Journal of Neuroinflammation 01/2014; 11(1):2. DOI:10.1186/1742-2094-11-2 · 5.41 Impact Factor
  • [Show abstract] [Hide abstract]
    ABSTRACT: Spontaneous non-traumatic subarachnoid hemorrhage (SAH), caused by the intracranial aneurysm rupture, is a severe cerebrovascular emergency. Cerebral and extracerebral complications are frequently associated to SAH and increase significantly the morbidity and mortality. SAH is a severe medical condition in which outcome can be considerably influenced by an early aggressive expert care. Guidelines have been recently published and offer a framework for treatment of SAH patients. The intensivists’ role in the management of SAH victims is crucial and encompasses prompt diagnosis, identification, and treatment of intracranial (as hydrocephalus, intracranial hypertension, metabolic and electric disturbances, vasospasm and delayed cerebral ischemia) along with extracranial complications (mainly cardiovascular, respiratory, endocrine…). Résumé L’hémorragie sous-arachnoïdienne spontanée (SAH), causée par la rupture d’anévrisme intracrânien, est une vraie urgence cérébrovasculaire. Des complications cérébrales et extracérébrales sont fréquemment associées au SAH, amenant à une augmentation significative de la morbimortalité. Le SAH est une pathologie grave, et la survie des patients qui en sont victimes peut être considérablement améliorée grâce à une prise en charge agressive précoce et une expertise spécialisée multidisciplinaire. Des recommandations ont été récemment publiées offrant une perspective et un cadre précis pour les patients atteints de SAH. Le rôle des réanimateurs dans la prise en charge des patients atteints de SAH est crucial et englobe un diagnostic rapide, l’identification et le traitement des complications intracrâniennes (comme l’hydrocéphalie, l’hypertension intracrânienne, les troubles métaboliques et électriques, le vasospasme et l’ischémie cérébrale retardée) et des complications extracrâniennes (principalement cardiovasculaires, respiratoires et endocriniennes).
    Réanimation 01/2013; 23(S2):425-432. DOI:10.1007/s13546-013-0810-8
  • Source
    [Show abstract] [Hide abstract]
    ABSTRACT: Considerable advances in our understanding of the natural history and treatment of cerebrovascular disease were made in 2012. The landmark Unruptured Cerebral Aneurysm Study in Japan was published, illustrating a significantly greater rupture risk than previously reported for small anterior and posterior communicating artery aneurysms, those with daughter domes, and giant aneurysms. Results from the Cerecyte (DePuy Synthes, West Chester, PN, USA) coil trial did not demonstrate a statistically significant positive impact of these bioactive coils on angiographic occlusion rates or outcome. The Clazosentan to Overcome Neurological Ischemia and Infarct Occurring after Subarachnoid Hemorrhage study was also published and unfortunately did not demonstrate an overall favorable long-term functional outcome rate for patients with aneurysmal subarachnoid hemorrhage receiving clazosentan. Studies furthering our understanding of the natural history and treatment of vascular malformations were also published, including large prospective natural history studies of cavernous malformations from the Mayo Clinic and the Scottish Audit of Intracranial Vascular Malformations database. Although pregnancy was found to be a significant risk factor for arteriovenous malformation hemorrhage, several studies did not demonstrate pregnancy as a significant risk factor for cavernous malformation hemorrhage. Finally, prospective randomized control trials illustrated significantly improved angiographic and clinical outcome results for both the Solitaire (ev3 Endovascular, Plymouth, MN, USA; SWIFT trial) and Trevo (Concentric Medical, Mountainview, CA, USA; TREVO 2 trial) stent retrievers as compared to the Merci (Concentric Medical) clot retriever.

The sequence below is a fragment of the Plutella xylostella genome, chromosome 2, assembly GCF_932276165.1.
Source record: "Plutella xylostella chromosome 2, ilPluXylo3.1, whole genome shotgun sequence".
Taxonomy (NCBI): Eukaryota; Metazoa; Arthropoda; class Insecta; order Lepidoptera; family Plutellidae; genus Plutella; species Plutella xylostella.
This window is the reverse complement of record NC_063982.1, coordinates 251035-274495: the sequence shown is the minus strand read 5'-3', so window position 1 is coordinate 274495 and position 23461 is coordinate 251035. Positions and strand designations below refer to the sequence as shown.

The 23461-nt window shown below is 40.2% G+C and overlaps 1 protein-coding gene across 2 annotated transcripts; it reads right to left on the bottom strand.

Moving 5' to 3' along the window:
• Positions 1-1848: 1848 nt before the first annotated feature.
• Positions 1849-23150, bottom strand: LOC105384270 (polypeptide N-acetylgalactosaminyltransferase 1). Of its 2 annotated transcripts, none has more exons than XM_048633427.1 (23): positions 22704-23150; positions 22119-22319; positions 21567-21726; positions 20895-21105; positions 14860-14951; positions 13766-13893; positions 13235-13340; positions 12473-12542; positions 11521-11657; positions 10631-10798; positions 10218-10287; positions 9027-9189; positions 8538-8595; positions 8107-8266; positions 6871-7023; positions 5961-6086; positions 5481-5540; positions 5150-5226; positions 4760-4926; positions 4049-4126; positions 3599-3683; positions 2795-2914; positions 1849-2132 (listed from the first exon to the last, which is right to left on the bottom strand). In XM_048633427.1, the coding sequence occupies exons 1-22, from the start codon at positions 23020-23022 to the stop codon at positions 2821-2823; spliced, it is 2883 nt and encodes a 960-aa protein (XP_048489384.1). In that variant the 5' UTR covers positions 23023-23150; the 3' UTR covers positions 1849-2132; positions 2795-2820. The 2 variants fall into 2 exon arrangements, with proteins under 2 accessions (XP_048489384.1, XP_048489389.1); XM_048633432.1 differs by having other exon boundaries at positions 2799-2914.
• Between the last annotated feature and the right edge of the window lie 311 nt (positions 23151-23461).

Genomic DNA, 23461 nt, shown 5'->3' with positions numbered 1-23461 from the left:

Journal of Clinical Neuroscience 04/2013; 20(6). DOI:10.1016/j.jocn.2013.03.011 · 1.38 Impact Factor
Show more